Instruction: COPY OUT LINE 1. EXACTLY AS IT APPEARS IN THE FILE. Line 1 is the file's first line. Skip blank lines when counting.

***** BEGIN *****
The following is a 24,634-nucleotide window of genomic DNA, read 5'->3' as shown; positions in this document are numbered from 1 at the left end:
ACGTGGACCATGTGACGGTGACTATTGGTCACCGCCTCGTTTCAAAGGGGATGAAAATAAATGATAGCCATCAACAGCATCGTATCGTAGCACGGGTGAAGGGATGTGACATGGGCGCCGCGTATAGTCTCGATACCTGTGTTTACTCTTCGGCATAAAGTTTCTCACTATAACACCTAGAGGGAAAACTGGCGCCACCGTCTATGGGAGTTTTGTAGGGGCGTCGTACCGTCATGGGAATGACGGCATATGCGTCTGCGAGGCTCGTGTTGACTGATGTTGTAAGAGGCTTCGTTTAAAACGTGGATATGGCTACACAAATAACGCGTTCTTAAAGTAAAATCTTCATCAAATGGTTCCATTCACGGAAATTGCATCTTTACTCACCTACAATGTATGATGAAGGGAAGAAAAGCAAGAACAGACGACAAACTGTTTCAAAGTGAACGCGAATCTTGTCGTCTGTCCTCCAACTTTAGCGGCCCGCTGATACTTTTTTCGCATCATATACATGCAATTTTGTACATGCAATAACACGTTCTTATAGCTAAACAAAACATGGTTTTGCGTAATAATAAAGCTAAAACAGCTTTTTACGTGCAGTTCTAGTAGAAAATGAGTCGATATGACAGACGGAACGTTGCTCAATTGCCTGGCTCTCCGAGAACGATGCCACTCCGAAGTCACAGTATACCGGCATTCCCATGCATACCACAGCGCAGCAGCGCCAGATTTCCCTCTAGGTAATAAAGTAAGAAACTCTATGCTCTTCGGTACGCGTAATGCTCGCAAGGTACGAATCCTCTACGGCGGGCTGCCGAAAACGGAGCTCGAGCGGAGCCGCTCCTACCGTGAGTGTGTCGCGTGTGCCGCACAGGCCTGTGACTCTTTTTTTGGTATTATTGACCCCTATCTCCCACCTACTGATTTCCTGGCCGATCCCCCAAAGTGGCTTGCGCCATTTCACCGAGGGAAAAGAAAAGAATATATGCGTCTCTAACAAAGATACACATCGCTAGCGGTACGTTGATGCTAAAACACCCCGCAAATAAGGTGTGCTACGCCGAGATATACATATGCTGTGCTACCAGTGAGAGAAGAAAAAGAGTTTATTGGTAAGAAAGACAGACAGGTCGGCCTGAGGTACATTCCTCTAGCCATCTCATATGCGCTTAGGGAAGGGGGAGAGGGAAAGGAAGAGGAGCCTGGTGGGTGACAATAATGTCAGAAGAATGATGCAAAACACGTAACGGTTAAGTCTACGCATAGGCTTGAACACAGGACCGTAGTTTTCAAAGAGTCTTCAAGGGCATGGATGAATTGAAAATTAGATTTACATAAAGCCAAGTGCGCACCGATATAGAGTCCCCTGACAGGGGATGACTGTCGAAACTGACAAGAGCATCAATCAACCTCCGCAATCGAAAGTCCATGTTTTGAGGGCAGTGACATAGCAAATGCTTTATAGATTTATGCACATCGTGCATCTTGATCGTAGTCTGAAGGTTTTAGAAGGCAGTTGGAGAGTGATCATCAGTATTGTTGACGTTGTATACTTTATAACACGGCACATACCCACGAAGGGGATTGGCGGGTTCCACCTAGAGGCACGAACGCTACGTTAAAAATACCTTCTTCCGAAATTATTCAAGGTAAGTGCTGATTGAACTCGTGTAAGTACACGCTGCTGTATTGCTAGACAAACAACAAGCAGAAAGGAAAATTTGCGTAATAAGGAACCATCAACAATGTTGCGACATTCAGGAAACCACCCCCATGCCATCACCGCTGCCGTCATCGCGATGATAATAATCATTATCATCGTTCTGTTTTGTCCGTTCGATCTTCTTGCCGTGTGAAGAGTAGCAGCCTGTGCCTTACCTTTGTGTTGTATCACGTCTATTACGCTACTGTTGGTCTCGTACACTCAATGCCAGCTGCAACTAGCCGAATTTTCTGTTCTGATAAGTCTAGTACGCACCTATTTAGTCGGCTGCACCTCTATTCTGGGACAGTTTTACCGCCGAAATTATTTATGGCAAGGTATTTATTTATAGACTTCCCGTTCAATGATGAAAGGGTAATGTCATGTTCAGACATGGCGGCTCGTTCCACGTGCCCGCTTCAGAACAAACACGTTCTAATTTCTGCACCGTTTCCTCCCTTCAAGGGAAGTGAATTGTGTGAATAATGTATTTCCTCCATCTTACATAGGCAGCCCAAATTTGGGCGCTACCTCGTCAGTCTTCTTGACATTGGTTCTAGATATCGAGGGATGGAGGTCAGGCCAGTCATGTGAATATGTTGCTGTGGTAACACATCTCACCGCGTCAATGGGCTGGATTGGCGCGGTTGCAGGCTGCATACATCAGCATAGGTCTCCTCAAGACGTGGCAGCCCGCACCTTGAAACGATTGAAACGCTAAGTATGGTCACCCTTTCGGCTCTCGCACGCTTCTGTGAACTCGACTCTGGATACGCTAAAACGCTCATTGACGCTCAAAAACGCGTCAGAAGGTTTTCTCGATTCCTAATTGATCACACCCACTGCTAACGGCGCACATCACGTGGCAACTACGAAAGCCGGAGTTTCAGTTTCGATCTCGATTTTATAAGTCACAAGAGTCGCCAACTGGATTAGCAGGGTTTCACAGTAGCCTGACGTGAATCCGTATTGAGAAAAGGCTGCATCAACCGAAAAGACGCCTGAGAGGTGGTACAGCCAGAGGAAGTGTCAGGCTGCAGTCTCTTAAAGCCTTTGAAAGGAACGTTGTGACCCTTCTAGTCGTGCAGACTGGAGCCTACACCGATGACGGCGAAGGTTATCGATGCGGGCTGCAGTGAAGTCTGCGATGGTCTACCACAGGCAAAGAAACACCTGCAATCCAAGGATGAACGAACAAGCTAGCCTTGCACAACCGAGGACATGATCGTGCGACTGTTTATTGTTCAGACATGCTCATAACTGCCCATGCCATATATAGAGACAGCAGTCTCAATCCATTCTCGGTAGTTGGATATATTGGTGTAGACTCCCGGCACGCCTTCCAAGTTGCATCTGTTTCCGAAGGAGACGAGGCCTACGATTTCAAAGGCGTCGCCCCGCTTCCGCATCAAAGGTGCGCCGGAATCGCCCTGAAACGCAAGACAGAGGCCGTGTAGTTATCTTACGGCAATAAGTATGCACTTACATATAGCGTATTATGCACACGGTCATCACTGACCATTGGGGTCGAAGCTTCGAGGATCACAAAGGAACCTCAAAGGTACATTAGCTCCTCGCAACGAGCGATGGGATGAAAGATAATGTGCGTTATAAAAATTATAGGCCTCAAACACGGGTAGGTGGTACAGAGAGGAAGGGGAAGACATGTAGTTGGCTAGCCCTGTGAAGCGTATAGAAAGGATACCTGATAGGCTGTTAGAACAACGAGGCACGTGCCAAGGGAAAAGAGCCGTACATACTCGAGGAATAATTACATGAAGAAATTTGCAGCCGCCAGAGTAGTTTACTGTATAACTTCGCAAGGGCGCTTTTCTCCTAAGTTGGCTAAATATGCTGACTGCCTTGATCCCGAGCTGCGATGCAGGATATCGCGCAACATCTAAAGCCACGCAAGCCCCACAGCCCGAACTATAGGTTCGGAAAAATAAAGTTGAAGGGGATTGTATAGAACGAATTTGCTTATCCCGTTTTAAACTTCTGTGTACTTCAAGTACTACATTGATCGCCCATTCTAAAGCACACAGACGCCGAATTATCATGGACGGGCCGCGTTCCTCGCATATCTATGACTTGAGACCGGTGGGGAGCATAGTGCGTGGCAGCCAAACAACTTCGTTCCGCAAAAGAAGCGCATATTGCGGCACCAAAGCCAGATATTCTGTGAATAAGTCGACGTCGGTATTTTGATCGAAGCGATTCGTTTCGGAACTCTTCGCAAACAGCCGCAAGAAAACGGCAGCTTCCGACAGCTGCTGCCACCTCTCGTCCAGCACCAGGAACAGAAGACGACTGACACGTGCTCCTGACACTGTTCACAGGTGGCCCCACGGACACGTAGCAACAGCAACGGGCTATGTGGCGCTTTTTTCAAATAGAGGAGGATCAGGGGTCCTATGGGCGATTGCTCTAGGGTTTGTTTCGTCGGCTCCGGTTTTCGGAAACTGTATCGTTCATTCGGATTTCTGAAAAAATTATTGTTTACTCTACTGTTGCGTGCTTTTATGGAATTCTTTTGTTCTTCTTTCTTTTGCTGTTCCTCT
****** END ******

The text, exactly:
The following is a 24,634-nucleotide window of genomic DNA, read 5'->3' as shown; positions in this document are numbered from 1 at the left end: